Thursday - 07 November 2019

Are you considering IP at every stage of your product development cycle?

In her latest article for Business & Innovation Magazine, Vicki Strachan, who heads up Mathys & Squire's Oxford office, stresses the importance of reviewing your intellectual property (IP) at every stage of the product development cycle and making sure you have an adequate IP strategy in place. 

The product development cycle (illustrated below) can be frustrating, especially if you are starting or scaling up a business. It can often take longer, and cost more than expected, so the importance of realistic business plans and budgeting cannot be stressed enough. 

I am often asked: ‘When is the best time during the product development process to think about and secure intellectual property?’

The answer is that there is no ‘best’ time or ‘one size fits all’ rule; every case is different and requires a unique strategy. Ideally though, IP would at least be reviewed at every stage of the cycle, to recognise its full value and that your product is adequately protected upon launch.

It is commonly recognised by the business community that a patent can protect a novel technical concept, and that an invention should be kept confidential unless/until a patent application has been filed. What is less clear is when the best time to file this application is. While it is tempting to do so at the concept stage, which may be the right strategy if you need to disclose the invention publicly in order to raise funding, there are some drawbacks. 

The invention is likely to evolve over the subsequent stages, so it is important to check along the way that the patent application still covers the invention in its current form and consider ‘topping up’ the application to include new features/technical subject matter within 12 months of filing the application. This deadline applies if the original filing date is to be retained, and if filing corresponding overseas applications. 

A registered design (RD) is another type of registered IP, which protects the appearance of a product. Only the product’s appearance is protected, so it’s often best to wait to file an application until it’s ready to be launched. In the UK, US and European community, the law even provides for a so-called ‘grace period’ of 12 months, meaning that you can, in theory, file applications for RDs in those territories up to one year after you have publicly disclosed the product. However, this can be risky, not just because a third party could register something very similar in the intervening period, but also because few other territories offer this allowance, so if your product was disclosed to the public before the effective filing date of your RD in, say, China, the Chinese right would be invalid.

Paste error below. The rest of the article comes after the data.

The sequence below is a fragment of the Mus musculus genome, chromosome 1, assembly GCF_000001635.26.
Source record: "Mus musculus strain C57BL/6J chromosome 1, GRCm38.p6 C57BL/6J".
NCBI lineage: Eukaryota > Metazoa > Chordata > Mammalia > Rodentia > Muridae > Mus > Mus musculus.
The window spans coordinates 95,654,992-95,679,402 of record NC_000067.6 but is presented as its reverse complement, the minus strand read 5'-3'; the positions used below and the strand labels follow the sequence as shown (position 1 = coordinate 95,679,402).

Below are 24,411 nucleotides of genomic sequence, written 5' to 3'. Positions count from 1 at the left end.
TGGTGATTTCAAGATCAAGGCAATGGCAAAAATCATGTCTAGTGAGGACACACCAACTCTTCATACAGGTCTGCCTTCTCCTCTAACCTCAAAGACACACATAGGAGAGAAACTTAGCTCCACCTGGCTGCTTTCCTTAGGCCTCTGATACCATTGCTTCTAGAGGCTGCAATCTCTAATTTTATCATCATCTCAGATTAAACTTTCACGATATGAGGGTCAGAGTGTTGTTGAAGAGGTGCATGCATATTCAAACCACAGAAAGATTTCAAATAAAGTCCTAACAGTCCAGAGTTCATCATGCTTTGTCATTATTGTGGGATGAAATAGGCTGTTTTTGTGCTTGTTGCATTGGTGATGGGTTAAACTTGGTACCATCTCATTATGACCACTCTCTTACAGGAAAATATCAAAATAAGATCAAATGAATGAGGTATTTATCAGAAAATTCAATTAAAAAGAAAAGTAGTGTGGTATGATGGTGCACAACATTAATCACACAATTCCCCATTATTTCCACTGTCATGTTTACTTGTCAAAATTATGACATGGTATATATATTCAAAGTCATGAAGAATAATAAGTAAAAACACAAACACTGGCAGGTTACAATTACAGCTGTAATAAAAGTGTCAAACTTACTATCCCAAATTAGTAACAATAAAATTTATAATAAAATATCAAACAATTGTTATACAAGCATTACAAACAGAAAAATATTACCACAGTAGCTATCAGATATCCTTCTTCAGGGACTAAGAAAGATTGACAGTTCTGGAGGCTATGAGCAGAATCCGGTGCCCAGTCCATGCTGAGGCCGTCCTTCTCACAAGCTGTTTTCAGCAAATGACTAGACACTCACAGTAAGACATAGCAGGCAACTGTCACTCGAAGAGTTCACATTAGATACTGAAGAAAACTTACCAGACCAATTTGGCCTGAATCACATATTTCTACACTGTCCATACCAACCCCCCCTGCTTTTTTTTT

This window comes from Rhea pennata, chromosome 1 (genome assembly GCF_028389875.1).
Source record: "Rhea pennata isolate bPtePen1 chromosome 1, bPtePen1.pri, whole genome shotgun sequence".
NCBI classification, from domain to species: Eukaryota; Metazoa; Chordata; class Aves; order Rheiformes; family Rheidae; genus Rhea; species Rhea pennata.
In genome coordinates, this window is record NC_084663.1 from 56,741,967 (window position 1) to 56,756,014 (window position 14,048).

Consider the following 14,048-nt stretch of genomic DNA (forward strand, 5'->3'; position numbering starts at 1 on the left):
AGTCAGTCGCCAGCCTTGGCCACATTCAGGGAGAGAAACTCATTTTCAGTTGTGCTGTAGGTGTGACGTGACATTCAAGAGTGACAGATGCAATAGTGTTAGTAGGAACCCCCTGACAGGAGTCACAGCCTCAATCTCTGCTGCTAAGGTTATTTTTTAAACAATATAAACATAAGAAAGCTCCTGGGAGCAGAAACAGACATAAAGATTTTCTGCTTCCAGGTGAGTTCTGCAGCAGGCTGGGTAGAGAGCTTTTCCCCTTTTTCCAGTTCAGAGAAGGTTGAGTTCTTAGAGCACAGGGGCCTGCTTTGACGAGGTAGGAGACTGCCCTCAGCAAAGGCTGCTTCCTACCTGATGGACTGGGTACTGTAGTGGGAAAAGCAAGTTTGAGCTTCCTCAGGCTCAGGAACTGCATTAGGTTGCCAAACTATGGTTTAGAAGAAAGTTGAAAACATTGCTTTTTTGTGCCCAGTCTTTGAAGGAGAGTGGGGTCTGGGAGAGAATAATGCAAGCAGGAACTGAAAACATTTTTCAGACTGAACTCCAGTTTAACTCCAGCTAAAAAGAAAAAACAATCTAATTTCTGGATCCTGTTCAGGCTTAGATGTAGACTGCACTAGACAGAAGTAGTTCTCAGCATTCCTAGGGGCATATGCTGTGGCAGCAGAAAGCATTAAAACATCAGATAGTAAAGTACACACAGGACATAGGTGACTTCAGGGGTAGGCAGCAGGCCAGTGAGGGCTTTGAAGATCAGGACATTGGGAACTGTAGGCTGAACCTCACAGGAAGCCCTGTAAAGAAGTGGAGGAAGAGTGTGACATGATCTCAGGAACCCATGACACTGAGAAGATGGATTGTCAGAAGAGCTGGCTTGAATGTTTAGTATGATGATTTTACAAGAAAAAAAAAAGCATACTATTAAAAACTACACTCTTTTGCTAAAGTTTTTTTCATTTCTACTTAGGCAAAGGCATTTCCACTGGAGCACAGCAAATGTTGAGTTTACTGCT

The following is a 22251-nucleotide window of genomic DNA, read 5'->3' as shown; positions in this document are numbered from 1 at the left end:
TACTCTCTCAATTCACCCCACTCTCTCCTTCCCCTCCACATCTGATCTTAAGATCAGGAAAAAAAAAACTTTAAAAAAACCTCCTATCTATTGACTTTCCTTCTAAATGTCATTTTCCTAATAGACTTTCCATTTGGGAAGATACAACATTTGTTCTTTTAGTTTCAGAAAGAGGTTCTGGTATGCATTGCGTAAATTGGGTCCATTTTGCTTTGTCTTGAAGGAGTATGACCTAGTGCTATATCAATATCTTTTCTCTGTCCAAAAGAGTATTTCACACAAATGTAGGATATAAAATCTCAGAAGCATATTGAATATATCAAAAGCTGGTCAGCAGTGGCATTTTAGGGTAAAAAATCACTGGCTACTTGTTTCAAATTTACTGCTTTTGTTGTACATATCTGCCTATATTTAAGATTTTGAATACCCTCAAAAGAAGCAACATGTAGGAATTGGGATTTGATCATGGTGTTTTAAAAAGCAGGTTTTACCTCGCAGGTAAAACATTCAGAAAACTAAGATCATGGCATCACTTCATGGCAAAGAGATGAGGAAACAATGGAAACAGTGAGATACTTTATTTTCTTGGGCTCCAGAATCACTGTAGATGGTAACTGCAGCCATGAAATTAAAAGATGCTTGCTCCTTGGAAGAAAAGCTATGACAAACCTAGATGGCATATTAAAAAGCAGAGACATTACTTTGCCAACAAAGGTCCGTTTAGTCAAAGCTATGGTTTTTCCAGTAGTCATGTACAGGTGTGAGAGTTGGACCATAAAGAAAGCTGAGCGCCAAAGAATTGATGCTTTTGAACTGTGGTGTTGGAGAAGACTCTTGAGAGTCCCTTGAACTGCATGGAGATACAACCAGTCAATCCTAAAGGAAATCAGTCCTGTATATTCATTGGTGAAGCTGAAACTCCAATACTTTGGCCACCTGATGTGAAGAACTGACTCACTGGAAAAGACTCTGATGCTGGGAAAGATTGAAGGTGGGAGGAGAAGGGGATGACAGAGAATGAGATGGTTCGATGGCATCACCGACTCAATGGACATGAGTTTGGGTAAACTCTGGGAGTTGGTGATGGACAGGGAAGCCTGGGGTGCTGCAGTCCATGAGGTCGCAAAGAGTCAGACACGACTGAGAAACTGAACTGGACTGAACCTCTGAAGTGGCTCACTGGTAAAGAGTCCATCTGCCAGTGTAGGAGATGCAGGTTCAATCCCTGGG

Trade mark (TM) registration also needs to be considered. You may wish to protect your mark in every country that you plan to sell into, but your budget and cash flow must allow for this. Unlike the other registered rights, your TM doesn’t have to be kept confidential until after you have filed a registration application, so an alternative might be to first file in your home markets ahead of the product launch, then file applications for registration in other territories as the market grows, spreading the cost over a longer period of time. It is however important to ensure that you are free to use your chosen TM in the countries to which you are selling (i.e. your use of the TM will not infringe someone else’s rights) and ideally before committing to branded materials.

Product development cycle diagram

The message is clear

Get advice early in the product development cycle from a patent or trade mark attorney, and continue to review your IP strategy as the cycle progresses in order to optimise the potential value of your IP and, ultimately, your business. Contact us for a free initial consultation to form a rough strategy of timings and budget for your product development.

 

This article was first published in the November edition of Business & Innovation Magazine.

About the author

Vicki Strachan

Of counsel

Vicki has a first class honours degree in Electrical & Electronic Engineering and specialises in technical fields such as power electronics, semiconductors, optoelectronics, robotics and computer-implemented inventions. She has many years’ experience of advising clients of all sizes on all aspects of intellectual property, with specific emphasis on providing IP advice and guidance to startups and SMEs looking for funding or growth.